I jump up out of the bed and clean myself up. I run to my wardrobe and rummage in a old bag for the secret phone my mum had given me. With my hands shaking I run to the window phone in hand. I have to make sure he doesn’t come back and catch me and so as I dial my parents number in the UK I watch the mountain for signs of his moped.

Mum answers. I’ll never forget her little worried voice as I told her what he had just done. ‘Dad will come,’ she says. Suddenly the familiar tinny sound of the moped echoes across the mountain. ‘He’s coming back, I have to go,’ I whisper down the phone. I don’t give her a chance to answer and I turn the phone off and run back to bed shoving it under my pillow. I shut my eyes and pretend to be asleep waiting for the front door to open. He doesn’t come straight to bed, and exhausted I fall asleep.

‘Princess! Princess! Wake up! Put some clothes on and come here please, the police are here!’

I wake with a start. My hand is still clasped around my phone. Trembling, I pull on some leggings and a vest and make my way up the hallway to the front room. As I near the end of the corridor I see four policemen peering at me. They are standing near the front door, in the gap between kitchen and lounge and all have their backs to him. He is standing beyond them in the entrance to the kitchen and is staring at me, his face unreadable. I stop in front of the men. ‘Whats been going on tonight?’ says one of the men, an older gentleman with a thick accent. I open my mouth to speak, but no sound comes out. I look over their heads at him and he remains there, still, expressionless. The four men continue to stare at me and I feel myself squirm uncomfortably. ‘Did he strangle you?’ One of the policemen, much younger than the rest in his mid twenties reaches out and touches the side of my neck where I am certain I have marks. Again, I resemble a fish and my mouth open and shuts pointlessly. ‘Look,’ pipes up one of the older men, clearly getting irritated by my lack of cooperation, ‘We had a call from someone in England to say we needed to come immediately. If you tell us what happened here we can sort it out. Okay? Did he hurt you tonight?’

I know what you are thinking as you read this. Just tell them! What’s wrong with you? Just say ‘yeah’, and that’ll be it! All over. You can leave and hey presto, you don’t need to be a ‘victim’ any more. Happy days! I’m looking into his face, into his evil, ‘don’t you fucking dare’ eyes and he ever-so-slowly shakes his head from side to side. Don’t. You. Dare. And in the split second that follows, before I open my goldfish-like mouth to blub one single word that will change my life forever, this is what goes through my mind.

Tell them.

No, don’t.

Tell them!

No way.

Shit. This is scary.

Tell them, then we can leave…

What about the kids? He might get custody.

Don’t tell them.

Can’t stay here forever, this is our chance!

What if he goes mental and hurts them, and me and the kids? What if they make me leave the kids behind? No way, i’m staying.

But he’ll hurt the kids and you again though, imagine what he’ll do to you once the police have gone?

Been there, done that, I can cope.

Not fair on the kids though! Have to leave!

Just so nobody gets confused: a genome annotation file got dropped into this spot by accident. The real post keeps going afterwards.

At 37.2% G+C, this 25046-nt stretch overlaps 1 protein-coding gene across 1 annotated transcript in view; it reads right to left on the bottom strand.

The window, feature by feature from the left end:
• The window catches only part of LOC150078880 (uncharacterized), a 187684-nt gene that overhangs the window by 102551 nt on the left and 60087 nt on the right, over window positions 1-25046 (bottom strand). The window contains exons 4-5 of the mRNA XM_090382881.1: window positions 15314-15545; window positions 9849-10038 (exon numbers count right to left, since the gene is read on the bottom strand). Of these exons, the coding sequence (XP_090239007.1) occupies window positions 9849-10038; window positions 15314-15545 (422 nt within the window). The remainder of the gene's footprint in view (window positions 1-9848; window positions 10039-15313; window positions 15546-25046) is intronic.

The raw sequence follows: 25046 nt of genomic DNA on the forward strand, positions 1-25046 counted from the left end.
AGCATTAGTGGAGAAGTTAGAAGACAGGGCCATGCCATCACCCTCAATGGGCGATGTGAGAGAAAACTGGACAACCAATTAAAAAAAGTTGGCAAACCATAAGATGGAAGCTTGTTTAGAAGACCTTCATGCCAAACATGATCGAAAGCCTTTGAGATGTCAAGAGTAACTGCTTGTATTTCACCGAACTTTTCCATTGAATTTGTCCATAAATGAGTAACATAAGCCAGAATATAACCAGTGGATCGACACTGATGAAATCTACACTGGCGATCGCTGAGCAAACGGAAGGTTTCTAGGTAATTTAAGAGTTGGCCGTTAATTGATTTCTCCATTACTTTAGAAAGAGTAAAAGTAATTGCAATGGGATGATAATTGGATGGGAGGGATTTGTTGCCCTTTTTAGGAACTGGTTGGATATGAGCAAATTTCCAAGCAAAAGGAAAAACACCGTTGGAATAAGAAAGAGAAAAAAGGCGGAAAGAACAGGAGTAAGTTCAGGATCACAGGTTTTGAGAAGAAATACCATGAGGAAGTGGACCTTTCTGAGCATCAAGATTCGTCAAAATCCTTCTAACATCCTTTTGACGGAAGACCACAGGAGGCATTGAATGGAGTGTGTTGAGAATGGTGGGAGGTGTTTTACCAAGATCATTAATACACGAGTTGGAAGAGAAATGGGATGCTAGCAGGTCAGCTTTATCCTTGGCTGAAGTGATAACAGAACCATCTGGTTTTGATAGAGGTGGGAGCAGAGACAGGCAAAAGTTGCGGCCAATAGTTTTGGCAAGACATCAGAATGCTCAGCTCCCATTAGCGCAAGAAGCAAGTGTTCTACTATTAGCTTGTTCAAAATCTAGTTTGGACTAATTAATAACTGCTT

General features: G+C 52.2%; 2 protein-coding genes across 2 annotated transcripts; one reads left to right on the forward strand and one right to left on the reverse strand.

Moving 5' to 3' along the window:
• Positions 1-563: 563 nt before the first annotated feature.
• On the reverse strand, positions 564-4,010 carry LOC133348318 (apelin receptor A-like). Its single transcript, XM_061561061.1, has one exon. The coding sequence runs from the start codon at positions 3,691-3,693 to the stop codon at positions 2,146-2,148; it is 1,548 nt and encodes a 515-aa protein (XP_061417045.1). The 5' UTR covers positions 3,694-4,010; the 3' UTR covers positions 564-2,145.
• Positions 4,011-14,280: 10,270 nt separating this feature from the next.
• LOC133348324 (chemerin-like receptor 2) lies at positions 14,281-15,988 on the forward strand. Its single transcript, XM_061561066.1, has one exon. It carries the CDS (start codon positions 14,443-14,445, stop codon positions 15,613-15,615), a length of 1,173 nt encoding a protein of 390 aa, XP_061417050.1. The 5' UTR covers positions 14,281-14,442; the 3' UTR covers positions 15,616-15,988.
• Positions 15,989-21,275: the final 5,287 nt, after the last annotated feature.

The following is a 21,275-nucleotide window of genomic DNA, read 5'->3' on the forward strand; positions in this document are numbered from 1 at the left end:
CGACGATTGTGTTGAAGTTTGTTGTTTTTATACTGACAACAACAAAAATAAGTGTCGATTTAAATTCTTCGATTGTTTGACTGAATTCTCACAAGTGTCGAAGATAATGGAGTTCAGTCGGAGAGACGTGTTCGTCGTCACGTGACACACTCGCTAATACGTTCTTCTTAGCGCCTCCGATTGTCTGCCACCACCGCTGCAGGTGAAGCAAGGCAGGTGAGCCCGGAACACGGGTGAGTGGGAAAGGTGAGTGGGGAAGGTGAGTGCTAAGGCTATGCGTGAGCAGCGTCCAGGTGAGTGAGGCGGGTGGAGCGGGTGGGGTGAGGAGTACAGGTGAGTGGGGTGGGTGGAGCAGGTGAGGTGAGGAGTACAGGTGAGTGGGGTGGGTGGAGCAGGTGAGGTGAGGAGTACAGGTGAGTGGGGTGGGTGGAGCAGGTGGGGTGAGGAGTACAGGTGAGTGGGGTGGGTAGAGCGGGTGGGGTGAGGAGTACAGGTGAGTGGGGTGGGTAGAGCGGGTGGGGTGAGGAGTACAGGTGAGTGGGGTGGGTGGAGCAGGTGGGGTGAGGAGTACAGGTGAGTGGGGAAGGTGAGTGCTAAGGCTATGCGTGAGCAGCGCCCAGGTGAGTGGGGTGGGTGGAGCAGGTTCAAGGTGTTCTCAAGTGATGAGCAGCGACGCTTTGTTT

I won’t be able to protect them from him forever though. What if they have to go to stay with him when i’m not there to protect them?

I’ll kill him. Hmmm, not a bad idea…  Okay, this is it. This is my chance. What will be will be. I will be strong for the kids and for myself and…

‘Yes.’

I could try to make up exactly what happened in the moments that followed my declaration, but it wouldn’t be the truth, I simply can’t remember, its all a blur, like everything was happening in slow motion around me. What I can tell you is that he went mad. I remember three of the policemen holding him back as one of them ushered me round the corner out of the way. They tried to contain him as he shouted and swore at me, calling me every hateful name he could think up. Then he managed to get past them and he was in front of me, ripping my rings from my fingers, a necklace from about my neck. I screamed as he yanked my finger from its socket. There was a pot of loose change that ended up over my head, in my lap and all over the floor. A mobile phone got crunched under foot, some chairs got up-ended and some stuff from the kitchen got hurled across the room, smashing into a million little pieces. Then he was in the en-suite bathroom, it sounded and smelt like he was smashing all my perfume bottles into the sink or bath, I heard him mutter that I wouldn’t be wanted by anyone else. He was being petty and pathetic, like a child having a tantrum because if he couldn’t have what he wanted, then he would see that no one else would have it either. It was when I heard the sound of the safe being opened in our bedroom that I knew he meant business and I was shaken into the present.

‘Our passports,’ I say faintly to the officer beside me. ‘He’s taking our passports!’ The realisation of what this could mean for the kids and I hits me like a train. Without them I can’t  leave. I kick myself that I hadn’t taken them before when I had had the chance. I had left them in the safe in case he found they were missing. Sure enough seconds later he bounces round the corner smirking and waves the passports at me. ‘Got your makeup bag too,’ he jeers. (Not sure what he thinks that little discovery is going to do to me, i’m not very well going to start wailing that he is stealing my mascara) but I do jump up and start shouting and pleading with the officers to get my passports from him. He is out the door like a shot, fires up his moped and screeches off.

‘That’s illegal! He can’t take those, they’re my property! Stop him!’ The men just shrug.